We always strive to work with our customers to set the leading agenda for the future, and offer genuine thought leadership, rather than just pitching technology. We are fortunately now able to offer products, services and consultancy capabilities together under one umbrella, which helps us to play an active role in developing future strategies with our customers.


How are these challenges set to change, in conjunction with the advent of technologies and the potential future needs of clients?

Across the industry vendors are coming under pressure to deliver more for less, and this looks set to continue. As we’re experiencing CAPEX budgets decreasing, while R&D costs are increasing, vendors must find new ways for service providers to deliver services using exceptionally cost-efficient network environments and technology upgrades.

At Nokia we’ve been able to achieve this through offering end-to-end solutions that incorporate fixed, wireless and new innovations such as network virtualisation. As a single vendor that can provide optimised networking across technologies, we aim to reduce the integration problems between different technologies and different part of the networks. As a result, we can deliver more efficient network infrastructure to support our customers’ needs.


As the CEO for UK & Ireland, how do you advise your team to make the correct decisions for the company?

 Good leaders should always strive to find the right balance between direction and autonomy. Through empowering people to run the business efficiently and effectively, without fear of failure, the team feels supported and are more inclined to make the right decisions. Giving this supported autonomy helps to unlock the innovation that is in all of our employees.


What have been your biggest achievements to date? What are you most proud of?

 I’ve been privileged to hold leading roles within some of the world’s most innovative companies.

I launched Motorola into the consumer internet product market in the mid-‘90s. During my time as VP Marketing for UUNET, I was responsible for the branding and integration of 26 entities around the world, for what was the world’s largest ISP at that time.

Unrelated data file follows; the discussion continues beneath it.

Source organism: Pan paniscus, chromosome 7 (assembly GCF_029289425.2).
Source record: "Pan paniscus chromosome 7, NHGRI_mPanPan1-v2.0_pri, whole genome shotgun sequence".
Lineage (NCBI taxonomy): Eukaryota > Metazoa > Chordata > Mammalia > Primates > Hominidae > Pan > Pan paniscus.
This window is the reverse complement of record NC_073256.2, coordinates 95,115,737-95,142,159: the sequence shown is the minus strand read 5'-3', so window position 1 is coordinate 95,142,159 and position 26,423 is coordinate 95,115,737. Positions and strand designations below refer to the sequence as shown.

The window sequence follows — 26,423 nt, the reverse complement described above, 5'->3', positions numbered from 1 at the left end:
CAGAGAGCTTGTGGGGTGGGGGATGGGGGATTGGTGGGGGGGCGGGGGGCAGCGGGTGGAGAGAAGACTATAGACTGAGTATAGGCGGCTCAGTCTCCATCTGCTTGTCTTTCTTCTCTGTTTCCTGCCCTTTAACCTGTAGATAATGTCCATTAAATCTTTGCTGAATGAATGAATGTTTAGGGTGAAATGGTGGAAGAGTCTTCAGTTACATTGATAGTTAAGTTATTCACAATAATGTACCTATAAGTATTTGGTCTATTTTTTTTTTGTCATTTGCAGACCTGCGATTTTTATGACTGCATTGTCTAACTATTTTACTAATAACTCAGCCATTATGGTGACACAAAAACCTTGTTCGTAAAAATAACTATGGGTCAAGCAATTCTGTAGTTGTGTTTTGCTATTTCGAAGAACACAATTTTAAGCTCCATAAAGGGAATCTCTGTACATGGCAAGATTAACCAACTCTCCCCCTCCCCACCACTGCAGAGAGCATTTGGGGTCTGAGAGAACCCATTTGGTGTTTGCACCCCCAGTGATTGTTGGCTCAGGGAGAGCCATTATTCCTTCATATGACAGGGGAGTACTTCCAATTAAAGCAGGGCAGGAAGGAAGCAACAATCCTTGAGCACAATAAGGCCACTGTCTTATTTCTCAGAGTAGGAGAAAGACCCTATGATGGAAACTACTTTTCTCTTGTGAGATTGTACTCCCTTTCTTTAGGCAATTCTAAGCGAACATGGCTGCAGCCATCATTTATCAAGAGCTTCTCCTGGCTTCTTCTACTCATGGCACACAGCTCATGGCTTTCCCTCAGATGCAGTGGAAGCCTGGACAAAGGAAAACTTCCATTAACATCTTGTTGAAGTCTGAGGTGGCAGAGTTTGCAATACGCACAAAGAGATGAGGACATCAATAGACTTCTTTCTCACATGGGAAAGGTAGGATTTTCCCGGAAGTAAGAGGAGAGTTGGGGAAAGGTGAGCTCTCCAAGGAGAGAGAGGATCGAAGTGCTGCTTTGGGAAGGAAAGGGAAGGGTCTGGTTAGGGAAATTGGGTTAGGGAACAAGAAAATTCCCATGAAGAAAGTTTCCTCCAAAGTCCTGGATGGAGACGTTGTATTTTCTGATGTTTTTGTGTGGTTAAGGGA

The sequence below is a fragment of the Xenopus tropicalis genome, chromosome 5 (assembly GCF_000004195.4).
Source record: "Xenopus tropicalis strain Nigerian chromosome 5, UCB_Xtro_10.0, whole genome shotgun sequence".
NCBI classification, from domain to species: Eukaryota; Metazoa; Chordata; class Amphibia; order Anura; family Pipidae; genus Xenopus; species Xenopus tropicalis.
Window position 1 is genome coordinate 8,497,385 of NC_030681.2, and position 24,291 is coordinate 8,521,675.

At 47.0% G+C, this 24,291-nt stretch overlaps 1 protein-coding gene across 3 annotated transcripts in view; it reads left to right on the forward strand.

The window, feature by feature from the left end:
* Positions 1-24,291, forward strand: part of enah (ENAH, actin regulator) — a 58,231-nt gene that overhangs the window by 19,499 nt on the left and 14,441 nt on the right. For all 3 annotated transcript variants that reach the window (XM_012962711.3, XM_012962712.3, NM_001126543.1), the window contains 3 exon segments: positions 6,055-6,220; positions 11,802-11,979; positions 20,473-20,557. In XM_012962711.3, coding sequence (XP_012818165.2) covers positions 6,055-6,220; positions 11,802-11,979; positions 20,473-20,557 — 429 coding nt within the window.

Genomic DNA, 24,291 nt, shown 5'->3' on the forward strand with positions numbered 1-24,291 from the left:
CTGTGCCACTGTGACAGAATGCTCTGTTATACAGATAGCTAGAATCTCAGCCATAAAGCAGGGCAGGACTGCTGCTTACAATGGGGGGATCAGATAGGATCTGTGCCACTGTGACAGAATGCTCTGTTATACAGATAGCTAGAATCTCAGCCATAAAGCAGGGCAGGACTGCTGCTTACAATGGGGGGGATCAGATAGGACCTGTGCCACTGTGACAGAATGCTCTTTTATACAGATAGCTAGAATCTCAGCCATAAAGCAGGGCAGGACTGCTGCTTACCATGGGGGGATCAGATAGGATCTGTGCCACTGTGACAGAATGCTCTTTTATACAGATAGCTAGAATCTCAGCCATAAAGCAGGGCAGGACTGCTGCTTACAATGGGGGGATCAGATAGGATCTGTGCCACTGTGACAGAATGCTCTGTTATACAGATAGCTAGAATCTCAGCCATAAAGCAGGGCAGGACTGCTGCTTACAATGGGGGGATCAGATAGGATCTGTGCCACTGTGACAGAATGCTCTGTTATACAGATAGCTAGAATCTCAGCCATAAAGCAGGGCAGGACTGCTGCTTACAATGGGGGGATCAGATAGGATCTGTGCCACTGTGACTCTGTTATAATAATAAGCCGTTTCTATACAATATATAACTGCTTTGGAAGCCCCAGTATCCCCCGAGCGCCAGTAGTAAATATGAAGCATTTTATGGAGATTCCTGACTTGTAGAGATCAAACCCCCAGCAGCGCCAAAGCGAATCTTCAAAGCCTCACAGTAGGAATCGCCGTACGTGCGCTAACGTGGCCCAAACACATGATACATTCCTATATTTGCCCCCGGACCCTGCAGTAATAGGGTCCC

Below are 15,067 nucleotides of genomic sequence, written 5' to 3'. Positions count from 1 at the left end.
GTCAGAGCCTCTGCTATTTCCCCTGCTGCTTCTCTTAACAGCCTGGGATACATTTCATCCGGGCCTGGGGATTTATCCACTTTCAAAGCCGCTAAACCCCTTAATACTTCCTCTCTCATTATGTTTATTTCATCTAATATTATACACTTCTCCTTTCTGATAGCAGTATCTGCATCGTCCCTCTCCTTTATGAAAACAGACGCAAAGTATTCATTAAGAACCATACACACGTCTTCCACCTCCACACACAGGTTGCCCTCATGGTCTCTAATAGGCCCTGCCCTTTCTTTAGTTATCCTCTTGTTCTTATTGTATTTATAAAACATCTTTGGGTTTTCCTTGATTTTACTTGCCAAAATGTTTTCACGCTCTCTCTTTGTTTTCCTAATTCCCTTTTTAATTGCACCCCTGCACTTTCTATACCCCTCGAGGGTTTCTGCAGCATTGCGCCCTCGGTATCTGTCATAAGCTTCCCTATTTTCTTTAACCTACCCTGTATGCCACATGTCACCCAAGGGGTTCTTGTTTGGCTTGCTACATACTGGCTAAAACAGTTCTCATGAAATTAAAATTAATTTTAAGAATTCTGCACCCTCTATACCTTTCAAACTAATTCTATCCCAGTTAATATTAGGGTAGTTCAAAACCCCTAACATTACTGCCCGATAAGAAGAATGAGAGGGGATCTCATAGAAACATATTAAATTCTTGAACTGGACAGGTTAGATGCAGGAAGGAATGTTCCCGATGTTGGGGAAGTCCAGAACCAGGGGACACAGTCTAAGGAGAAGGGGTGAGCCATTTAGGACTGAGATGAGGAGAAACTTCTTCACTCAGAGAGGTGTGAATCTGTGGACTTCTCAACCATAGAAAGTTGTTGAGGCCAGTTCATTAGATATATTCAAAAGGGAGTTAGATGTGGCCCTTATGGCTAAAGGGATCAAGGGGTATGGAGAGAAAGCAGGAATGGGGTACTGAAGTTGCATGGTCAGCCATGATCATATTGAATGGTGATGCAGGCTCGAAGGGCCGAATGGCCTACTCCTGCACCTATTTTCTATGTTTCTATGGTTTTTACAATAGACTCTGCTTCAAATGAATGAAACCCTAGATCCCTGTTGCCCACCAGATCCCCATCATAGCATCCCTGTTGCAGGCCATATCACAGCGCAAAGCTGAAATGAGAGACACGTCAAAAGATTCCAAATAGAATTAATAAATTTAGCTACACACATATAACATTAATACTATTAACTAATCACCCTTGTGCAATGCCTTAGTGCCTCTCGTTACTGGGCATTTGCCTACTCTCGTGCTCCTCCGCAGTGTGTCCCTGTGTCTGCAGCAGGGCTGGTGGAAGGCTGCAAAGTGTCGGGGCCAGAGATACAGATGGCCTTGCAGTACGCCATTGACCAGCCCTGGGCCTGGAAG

I’ve also held a number of positions at BT, including VP of Global Integration, and the experience gained working on the customer side has given me invaluable insight for my current role, which I still draw on today.

I’m very proud of how, at Nokia, we’ve delivered an effective, rapid and almost seamless integration of two huge businesses, with no negative impact on our customers. Since the launch of the new combined company in January 2016, Nokia has gone from strength to strength, and we were recently selected by CK Hutchison to deploy the world’s first fully integrated virtualised cloud core network, which was a hugely significant milestone.


What do you anticipate for Nokia in the near future?

Moving forwards there will be a continued focus on driving the next generation of technology into our service provider customers, and in deepening Nokia’s diversification into new markets such as public sector and transport.

We’re seeing momentum that continues to surge for 5G, which is undoubtedly the next big technology wave. However, what’s important is not so much the technology itself but the applications and use cases that it will enable. For example, we’re partnering with Bristol Is Open in their pioneering smart city test bed that looks set to unlock enormous socioeconomic benefits for cities by solving real world problems such as traffic congestion and air pollution, or supporting the trials of self-driving cars. These kinds of initiatives will be dramatically enhanced through 5G technology, and Nokia is helping to drive innovation in this field, including establishing partnerships with carriers for 5G.

Digital eHealth will also be a major focus for us, which has been demonstrated by our recent acquisition of Withings. It’s such an exciting space with so much potential, and I’m really looking forward to Nokia’s next chapter.